"That's going to be something awfully big," his mother said dubiously. "Yo_ever did anything like that before."
"I never had the kind of a partner I have now. It's Maxwell & Son, from no_n."
"Who's going to be in this company?" Flora wanted to know.
"Oh, everybody around town; Kurt and the Judge and Klem, and Lester Dawes. Al_hat crowd."
"The Fawzis' Office Gang," Flora said disparagingly. "I suppose they'll wan_onn to take them right to where Merlin is, the first thing."
"Well, not the first thing," Conn said. "Merlin was one thing I couldn't fin_ut anything about on Terra."
"I'll bet you couldn't!"
"The people at Armed Forces Records would let me look at everything else, an_ake microcopies and all, but not one word about computers. Forty years, an_hey still have the security lid welded shut on that."
Flora looked at him in shocked surprise. "You don't mean to tell me yo_elieve in that thing?"
"Sure. How do you think they fought a war around a perimeter of close to _housand light-years? They couldn't do all that out of their heads. They'_ave to have computers, and the one they'd use to correlate everything an_ork out grand-strategy plans would have to be a dilly. Why, I'd give anythin_ust to look at the operating panels for that thing."
"But that's just a silly story; there never was anything like Merlin. N_onder you couldn't find out about it. You were looking for something tha_oesn't exist, just like all these old cranks that sit around drinking brand_nd mooning about what Merlin's going to do for them, and never doing anythin_or themselves."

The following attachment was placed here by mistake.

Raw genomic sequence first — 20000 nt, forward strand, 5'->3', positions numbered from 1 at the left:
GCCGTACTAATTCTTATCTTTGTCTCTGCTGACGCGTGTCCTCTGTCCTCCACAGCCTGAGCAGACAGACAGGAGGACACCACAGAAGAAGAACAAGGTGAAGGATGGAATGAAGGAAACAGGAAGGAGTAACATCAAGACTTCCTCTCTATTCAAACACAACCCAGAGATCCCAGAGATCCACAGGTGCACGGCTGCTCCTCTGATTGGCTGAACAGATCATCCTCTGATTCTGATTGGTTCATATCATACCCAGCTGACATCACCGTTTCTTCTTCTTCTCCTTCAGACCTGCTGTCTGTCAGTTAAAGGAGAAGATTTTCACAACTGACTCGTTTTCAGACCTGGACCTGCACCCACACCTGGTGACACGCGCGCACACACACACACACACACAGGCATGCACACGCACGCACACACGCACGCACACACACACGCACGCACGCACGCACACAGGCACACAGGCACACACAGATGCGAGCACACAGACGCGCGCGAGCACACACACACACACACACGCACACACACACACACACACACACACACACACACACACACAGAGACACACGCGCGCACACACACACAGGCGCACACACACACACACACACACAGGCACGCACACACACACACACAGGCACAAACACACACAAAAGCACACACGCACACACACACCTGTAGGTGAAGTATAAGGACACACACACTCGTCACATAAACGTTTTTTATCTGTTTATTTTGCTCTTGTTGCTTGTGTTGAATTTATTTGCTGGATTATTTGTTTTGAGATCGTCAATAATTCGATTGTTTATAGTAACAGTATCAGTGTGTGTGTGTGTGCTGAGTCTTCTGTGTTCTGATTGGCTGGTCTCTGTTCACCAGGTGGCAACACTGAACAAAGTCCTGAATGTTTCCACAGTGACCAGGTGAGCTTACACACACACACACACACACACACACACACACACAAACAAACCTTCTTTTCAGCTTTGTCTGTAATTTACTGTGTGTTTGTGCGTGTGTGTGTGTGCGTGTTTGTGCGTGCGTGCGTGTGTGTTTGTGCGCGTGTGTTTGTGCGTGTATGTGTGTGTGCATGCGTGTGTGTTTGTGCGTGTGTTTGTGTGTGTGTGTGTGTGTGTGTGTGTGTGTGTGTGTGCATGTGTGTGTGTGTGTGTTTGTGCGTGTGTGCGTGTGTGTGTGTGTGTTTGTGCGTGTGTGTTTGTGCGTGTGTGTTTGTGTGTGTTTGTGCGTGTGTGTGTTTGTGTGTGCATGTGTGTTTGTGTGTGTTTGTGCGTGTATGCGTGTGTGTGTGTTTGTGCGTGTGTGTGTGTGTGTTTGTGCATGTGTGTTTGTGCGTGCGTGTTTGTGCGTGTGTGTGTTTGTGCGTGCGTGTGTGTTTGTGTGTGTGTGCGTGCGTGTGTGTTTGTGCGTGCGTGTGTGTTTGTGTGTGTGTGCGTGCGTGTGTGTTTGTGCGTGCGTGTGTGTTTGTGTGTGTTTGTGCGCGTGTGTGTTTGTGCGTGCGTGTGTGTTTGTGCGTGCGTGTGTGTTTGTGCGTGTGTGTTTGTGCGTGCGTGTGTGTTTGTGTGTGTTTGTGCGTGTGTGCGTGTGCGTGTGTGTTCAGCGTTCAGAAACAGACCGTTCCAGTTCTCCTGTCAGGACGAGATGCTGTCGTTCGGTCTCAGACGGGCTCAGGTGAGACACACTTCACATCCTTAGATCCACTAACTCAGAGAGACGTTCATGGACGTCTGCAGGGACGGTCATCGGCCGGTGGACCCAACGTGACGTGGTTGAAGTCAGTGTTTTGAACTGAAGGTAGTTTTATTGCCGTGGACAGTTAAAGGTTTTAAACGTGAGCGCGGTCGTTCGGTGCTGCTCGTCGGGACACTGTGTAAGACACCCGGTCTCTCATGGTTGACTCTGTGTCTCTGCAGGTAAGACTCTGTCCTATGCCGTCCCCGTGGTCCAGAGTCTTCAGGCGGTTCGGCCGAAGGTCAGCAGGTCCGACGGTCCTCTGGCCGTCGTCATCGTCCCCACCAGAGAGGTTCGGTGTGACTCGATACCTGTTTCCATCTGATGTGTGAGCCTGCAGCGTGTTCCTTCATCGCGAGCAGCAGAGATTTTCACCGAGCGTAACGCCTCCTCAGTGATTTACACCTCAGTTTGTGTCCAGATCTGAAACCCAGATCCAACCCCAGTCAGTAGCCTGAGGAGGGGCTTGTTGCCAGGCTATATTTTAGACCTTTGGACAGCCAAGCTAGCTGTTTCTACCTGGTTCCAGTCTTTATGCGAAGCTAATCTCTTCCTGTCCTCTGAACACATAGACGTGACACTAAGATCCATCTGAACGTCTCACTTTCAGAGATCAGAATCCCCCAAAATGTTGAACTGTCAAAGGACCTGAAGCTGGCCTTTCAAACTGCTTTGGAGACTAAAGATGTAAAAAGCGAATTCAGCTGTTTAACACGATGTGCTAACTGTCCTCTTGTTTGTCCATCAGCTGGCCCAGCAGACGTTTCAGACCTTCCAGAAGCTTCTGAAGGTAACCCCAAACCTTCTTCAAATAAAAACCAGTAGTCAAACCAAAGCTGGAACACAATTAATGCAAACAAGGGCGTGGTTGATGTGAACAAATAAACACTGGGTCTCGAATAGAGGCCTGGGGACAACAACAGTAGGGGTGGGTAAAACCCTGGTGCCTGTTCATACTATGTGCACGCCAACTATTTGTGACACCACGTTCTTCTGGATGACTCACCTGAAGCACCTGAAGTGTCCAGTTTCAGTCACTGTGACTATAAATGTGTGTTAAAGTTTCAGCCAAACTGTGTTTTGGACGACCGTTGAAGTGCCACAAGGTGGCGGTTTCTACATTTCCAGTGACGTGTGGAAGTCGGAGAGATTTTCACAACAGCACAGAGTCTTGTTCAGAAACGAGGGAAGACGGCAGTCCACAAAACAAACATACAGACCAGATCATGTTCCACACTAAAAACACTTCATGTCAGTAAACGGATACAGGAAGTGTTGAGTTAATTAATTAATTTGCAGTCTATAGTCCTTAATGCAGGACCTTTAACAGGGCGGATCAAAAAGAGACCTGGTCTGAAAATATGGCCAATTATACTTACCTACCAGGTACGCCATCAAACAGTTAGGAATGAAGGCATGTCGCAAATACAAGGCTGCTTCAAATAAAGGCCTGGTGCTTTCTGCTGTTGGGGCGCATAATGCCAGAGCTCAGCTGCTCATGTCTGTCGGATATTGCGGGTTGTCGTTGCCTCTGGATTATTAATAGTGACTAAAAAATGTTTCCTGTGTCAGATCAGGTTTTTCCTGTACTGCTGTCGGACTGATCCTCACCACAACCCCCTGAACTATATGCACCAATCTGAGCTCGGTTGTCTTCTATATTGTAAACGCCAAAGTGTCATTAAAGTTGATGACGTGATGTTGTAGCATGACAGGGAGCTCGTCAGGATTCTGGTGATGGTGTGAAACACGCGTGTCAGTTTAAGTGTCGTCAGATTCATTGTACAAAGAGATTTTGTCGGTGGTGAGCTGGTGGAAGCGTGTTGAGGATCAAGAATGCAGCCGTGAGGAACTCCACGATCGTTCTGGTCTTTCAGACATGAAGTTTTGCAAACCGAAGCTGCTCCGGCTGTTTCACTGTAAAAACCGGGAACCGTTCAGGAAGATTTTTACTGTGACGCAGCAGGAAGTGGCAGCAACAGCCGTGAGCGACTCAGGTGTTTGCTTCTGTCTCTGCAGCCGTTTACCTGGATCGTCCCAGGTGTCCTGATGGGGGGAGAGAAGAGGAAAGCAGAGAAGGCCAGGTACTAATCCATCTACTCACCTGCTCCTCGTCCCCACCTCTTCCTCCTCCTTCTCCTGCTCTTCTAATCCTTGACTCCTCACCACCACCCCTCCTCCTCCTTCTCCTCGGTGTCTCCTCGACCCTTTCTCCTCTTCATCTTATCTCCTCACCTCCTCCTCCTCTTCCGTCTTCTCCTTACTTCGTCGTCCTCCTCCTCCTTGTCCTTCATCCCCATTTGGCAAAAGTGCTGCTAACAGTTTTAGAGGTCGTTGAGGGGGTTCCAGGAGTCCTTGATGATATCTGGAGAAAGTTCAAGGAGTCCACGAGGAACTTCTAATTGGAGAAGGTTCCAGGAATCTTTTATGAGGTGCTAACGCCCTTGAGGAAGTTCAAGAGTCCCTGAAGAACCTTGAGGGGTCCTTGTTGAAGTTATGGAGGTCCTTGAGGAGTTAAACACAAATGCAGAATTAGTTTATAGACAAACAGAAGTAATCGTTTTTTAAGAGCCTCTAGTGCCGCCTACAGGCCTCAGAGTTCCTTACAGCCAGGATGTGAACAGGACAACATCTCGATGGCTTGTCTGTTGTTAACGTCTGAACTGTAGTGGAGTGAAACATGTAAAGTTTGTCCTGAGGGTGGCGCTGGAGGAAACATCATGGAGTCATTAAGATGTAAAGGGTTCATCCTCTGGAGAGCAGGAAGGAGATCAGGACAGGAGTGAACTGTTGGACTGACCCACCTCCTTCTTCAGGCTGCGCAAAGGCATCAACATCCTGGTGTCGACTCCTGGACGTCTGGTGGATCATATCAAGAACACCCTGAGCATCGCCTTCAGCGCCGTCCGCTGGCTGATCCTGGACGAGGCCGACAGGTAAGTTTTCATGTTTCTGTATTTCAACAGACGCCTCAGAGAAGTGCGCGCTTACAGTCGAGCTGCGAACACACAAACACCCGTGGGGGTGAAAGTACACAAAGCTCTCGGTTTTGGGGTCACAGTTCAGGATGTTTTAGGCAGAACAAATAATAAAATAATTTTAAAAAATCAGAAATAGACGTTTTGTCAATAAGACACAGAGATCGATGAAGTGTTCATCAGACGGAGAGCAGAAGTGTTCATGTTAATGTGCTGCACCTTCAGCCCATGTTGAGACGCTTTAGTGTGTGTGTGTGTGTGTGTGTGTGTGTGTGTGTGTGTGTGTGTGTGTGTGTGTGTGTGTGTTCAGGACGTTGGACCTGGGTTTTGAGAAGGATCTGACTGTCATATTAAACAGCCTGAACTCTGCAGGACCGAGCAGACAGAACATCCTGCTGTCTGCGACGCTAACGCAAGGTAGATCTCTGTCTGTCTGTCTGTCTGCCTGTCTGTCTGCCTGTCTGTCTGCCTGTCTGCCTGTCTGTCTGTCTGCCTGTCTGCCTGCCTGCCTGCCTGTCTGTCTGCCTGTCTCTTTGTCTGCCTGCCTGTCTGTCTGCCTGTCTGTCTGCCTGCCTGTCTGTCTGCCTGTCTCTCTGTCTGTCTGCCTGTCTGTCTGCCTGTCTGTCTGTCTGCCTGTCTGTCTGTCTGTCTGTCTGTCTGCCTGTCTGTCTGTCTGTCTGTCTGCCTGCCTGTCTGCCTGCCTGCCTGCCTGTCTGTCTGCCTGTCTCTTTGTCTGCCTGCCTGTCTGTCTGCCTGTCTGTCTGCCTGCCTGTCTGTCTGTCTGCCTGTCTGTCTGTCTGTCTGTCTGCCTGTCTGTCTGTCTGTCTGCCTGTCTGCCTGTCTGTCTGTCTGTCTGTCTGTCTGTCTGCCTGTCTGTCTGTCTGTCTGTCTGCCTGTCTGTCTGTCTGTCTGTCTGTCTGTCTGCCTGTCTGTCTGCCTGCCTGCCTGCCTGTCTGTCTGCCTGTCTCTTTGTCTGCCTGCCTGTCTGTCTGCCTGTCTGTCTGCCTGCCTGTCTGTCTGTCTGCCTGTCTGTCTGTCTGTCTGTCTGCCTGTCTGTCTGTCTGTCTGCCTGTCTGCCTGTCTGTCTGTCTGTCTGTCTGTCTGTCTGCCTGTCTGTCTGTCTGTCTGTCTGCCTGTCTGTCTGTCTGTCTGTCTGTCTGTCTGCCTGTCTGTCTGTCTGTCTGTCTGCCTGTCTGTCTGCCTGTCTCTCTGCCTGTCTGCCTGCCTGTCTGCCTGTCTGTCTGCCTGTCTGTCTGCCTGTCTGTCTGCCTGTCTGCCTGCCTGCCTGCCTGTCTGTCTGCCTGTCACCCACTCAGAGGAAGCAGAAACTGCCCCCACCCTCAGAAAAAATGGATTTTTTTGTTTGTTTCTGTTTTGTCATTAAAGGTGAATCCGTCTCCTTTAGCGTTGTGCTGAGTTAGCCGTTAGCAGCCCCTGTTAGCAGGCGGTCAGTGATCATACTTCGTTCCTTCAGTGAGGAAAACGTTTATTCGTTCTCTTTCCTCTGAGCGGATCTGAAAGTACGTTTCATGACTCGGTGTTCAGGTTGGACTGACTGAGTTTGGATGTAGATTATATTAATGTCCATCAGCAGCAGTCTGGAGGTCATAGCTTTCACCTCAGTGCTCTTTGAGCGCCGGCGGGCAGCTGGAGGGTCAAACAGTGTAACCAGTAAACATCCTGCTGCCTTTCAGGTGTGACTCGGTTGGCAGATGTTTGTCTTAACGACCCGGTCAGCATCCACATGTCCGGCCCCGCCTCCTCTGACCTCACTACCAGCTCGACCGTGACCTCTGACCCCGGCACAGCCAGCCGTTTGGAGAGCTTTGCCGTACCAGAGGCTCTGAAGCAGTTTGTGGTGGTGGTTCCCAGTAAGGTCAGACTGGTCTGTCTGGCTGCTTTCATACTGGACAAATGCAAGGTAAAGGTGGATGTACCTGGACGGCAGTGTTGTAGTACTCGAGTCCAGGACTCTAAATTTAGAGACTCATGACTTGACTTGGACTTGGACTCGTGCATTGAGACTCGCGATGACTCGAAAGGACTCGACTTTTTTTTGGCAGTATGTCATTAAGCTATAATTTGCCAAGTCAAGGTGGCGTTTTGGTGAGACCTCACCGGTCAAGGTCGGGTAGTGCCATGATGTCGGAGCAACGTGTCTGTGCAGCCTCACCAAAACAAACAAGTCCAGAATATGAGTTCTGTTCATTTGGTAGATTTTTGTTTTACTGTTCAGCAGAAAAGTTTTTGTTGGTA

"Oh, they're going to do something, now, Flora," his father told her. "When w_et this company organized—"
"You'll dig up a lot of stuff you won't be able to sell, like that stuf_ou've been bringing in from Tenth Army, and then you'll go looping of_hasing Merlin, like the rest of them. Well, maybe that'll be a little bette_han just sitting in Kurt Fawzi's office talking about it, but not much."
It kept on like that. Conn and his father tried several times to change th_ubject; each time Flora ignored the effort and returned to her diatribe.
Finally, she put her plate and cup on the robot's tray and got to her feet.
"I have to go," she said. "Maybe I can do something to keep some of thes_hildren from growing up to be Merlin-worshipers like their parents."
She flung out of the room angrily. Mrs. Maxwell looked after her in distress.
"And I thought it was going to be so nice, having breakfast together again,"
Somehow the breakfast wasn't quite as good as he'd thought it was at first. H_ondered how many more breakfasts like that he was going to have to si_hrough. He and his father finished quickly and got up, while his mothe_tarted the robot to clearing the table.